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If change in the real world is constant, change in cyber world is inescapable. One day, you’re the hottest website in the world; the next, you’re barely scraping by. Unlike in the real world where cleaning up an act over and over again is accorded, the cyber world is a lot more unforgiving. One wrong move online and it can trigger a bad domino effect. No wonder, current popular websites are more vigilant than ever.
Way before Google Maps gained the top online mapping services spot, MapQuest’s name was already established. To some extent, the latter provides street-level instructions on how to get from point A to point B. MapQuest also boasts several cool features like GasPrices page, travel-help information and blog and real-time traffic details. For all intents and purposes, it should’ve stayed on the top.
Unfortunately (for MapQuest), Google Maps came along. And just like anything Google touches, its digital mapping application turned into gold. Albeit, MapQuest is still active and there are still a lot of MapQuest loyalists. Still no one can contest the truth that Google Maps, even with its occasional hitches, easily dethroned MapQuest.
Formerly ranked as the third most visited site online—which is HUGE and quite impressive—the site’s Alexa rank as of April 2014 dropped to the 5918th spot. This isn’t just a typical case of fall from grace; it’s the definition of probably the greatest online fall from grace.
During its glory days in the mid ’90s, Geocities was the go-to web hosting site. It was the epitome of cool websites since it has its own lingo, cities for categories, neighborhoods for groupings, and homesteaders for its users. When Yahoo acquired the site in 1999, the names were discarded. Ten years later, Geocities announced that it’ll shut down in the US, Canada and Europe.
The only light of the tunnel for Geocities these days is its availability in Japan.
SourceForge used to be the top source code repository online. The program lost its shine when it was discovered that it not-so-secretly bundled malicious software with each download. The worse thing is that even if you opt out of the “offer” to download the installer, the program will still do it anyway. As a result, users install both the unapproved installer and the SourceForge program itself.
Although there’s a turnaround way to actually disapprove the installer that will be acknowledged by the program, people can’t be bothered to fix something that they didn’t approve in the first place. Hence, SourceForge’s low Alexa ranking these days.
Back in the early 2000, Livejournal was THE blog hosting site. It was the place where bloggers thrived; it was the easy-to-use online diary or journal. But over the years, particularly during its acquisition, Livejournal lost its popularity. The rise of Blogger and WordPress didn’t help at all.
Nowadays, Livejournal is primarily used as an avenue for Russian political commentary (it was acquired by a Russian media company). Other than that, Livejournal’s only claim to fame these days is it still hosts George R.R. Martin’s “Not a Blog.”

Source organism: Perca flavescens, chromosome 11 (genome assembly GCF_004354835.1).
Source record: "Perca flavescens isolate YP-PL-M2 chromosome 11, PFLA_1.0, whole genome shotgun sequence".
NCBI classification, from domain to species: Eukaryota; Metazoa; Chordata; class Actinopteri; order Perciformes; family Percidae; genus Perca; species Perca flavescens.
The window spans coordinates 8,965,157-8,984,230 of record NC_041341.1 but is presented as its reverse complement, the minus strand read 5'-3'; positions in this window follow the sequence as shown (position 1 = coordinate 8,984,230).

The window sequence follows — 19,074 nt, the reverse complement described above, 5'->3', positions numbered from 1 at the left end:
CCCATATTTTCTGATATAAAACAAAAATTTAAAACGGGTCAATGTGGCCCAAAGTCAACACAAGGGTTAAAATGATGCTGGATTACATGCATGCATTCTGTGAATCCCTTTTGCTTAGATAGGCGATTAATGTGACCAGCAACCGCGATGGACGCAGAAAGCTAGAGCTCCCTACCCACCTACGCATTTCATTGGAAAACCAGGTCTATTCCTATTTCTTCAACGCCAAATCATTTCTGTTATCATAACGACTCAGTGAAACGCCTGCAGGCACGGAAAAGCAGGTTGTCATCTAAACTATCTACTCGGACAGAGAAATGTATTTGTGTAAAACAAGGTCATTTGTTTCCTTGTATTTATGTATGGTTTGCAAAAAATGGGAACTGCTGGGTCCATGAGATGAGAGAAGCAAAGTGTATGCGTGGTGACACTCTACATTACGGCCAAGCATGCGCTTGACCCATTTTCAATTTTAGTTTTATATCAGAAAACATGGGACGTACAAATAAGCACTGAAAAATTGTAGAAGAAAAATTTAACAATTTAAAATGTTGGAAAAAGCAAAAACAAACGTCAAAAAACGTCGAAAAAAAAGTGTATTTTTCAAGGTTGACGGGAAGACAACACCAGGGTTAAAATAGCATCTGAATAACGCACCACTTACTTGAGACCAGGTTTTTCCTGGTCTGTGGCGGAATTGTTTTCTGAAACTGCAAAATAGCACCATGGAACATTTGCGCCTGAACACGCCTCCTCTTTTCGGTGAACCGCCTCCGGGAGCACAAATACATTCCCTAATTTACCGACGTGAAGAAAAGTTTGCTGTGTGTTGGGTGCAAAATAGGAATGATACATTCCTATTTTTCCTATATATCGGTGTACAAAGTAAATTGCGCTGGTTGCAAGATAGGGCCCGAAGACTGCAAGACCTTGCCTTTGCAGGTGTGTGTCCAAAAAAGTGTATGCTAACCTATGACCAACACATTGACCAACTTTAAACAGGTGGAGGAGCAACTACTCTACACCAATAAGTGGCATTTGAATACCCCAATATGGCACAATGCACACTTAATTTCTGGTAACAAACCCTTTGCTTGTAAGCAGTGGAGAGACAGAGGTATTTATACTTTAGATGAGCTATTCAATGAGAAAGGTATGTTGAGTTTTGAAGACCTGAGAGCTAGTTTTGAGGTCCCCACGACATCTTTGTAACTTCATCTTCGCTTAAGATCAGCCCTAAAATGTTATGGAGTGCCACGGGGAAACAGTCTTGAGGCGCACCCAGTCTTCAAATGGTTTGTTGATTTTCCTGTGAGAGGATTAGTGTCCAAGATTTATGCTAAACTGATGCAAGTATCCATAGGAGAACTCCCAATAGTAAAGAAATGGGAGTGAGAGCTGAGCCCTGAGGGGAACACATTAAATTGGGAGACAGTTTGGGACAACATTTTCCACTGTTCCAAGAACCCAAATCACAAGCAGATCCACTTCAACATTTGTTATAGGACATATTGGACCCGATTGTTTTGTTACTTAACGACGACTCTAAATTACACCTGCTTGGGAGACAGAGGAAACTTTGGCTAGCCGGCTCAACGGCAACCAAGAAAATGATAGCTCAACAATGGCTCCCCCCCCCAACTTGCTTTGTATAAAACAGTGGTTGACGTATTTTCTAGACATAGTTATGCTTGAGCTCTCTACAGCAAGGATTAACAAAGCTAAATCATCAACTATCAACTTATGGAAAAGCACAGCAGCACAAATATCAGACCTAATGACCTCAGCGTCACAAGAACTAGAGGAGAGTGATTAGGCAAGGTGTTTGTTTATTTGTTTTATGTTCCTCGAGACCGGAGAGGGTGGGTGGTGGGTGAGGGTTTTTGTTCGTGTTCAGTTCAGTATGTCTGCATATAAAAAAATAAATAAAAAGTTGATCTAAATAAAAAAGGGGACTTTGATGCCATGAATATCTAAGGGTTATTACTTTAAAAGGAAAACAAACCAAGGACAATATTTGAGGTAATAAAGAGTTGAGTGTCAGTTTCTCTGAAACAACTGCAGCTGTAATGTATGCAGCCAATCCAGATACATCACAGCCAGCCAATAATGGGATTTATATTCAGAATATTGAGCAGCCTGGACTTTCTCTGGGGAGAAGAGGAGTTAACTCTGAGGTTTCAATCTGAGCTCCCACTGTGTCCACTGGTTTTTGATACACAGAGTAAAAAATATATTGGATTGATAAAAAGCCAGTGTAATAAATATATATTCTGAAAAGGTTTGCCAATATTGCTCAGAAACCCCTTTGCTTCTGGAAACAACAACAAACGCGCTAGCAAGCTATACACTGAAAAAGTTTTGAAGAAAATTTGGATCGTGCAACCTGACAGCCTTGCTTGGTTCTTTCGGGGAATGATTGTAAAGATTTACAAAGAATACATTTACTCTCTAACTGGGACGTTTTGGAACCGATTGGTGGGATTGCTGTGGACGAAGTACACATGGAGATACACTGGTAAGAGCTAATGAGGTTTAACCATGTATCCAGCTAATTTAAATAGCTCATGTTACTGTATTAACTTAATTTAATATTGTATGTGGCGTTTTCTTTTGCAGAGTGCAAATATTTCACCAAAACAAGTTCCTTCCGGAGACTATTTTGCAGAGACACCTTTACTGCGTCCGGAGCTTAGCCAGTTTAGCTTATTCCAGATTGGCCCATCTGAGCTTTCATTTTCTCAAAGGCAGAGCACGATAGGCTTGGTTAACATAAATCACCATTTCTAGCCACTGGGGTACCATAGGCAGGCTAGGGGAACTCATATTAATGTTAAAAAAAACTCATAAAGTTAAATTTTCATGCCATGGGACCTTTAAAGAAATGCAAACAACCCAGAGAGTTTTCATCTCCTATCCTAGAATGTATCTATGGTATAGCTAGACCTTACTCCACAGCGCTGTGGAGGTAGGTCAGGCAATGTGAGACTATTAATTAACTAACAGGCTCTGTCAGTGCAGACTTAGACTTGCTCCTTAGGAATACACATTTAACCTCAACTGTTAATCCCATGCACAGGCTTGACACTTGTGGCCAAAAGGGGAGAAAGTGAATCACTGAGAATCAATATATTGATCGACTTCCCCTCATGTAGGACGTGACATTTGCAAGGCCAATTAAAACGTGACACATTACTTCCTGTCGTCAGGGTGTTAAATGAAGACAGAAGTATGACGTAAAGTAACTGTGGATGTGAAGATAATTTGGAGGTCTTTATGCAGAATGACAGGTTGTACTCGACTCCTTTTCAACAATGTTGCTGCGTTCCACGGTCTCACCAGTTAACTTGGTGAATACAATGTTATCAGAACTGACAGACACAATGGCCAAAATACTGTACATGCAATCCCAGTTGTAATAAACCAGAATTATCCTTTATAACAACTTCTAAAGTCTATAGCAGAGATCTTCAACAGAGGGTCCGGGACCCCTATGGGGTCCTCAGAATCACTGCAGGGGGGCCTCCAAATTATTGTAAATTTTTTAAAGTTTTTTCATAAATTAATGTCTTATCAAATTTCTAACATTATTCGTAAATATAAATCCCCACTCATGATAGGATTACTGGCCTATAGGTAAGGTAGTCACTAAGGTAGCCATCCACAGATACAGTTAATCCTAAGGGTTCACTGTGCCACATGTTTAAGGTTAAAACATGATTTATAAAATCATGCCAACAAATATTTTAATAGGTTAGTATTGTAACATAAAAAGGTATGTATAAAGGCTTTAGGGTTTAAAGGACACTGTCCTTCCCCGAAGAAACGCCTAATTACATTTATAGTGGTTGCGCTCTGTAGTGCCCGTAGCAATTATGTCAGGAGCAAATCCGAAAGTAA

This particular fall from grace has a lot to do with netiquette. The insidious action of Quickmeme’s CEO triggered the fall. Remember the ‘one wrong move online’ mentioned earlier? Quickmeme is the prime example of that.
The short version of the story is this: Quickmeme’s CEO disguised as gtwo8, became a moderator for /r/AdviceAnimals, one of the most viewed categories of Reddit. A mod had the power to “up” and “down” the votes. For a couple of years, with the apparent “help” of gtwo8, the meme website became the top of its field. When a new meme site, Livememe, started gaining popularity, the unraveling of the alleged vote manipulation started.
After more than a year of investigation, gtwo8 and his site were banned from Reddit.
Digg is a social news site that is still popular in some areas up to this days. But it can’t be denied that the site lost a massive number of readers because of its unsatisfactory “changes.” Most of the changes started internally, hence the resignation of the good number of staff members before the site’s much publicized decline. The infamous change was turning user-driven content to content for revenue. Digg’s story is the classic case of “money isn’t everything.”
In the past, if you didn’t have a MySpace account, you weren’t part of the “in” crowd. A lot of people—especially teens, college students and music enthusiasts—used the website to connect with other people around the world. It was the pre-Facebook, pre-Twitter era. Around 2003 to 2007, MySpace was the king. It was such a big deal that people spent a lot of time just choosing the right .GIF to describe their current mood. Alas, those were the days.
When Facebook gained popularity, it was the start of MySpace’s fall from grace. Mismanagement onsite and offsite didn’t help as well. Today, MySpace is now stylized as myspace. It is co-owned by Justin Timberlake which is probably the reason why it’s now music-centric. But even with a famous name attached to it, myspace’s former luster is forever gone.
About four years ago, Chatroulette was a popular online chat site. It was somewhat the online version of a fusion of blind and speed dating. It gained massive popularity in the beginning because it was a fun yet distant way to socialize. However, the online crowd dwindled when perverts ruled the site. Its pornographic-like behavior received major criticism especially from parents. These days, the site is still active but dropped down to rank 9,277 in Alexa’s 2014 ranking.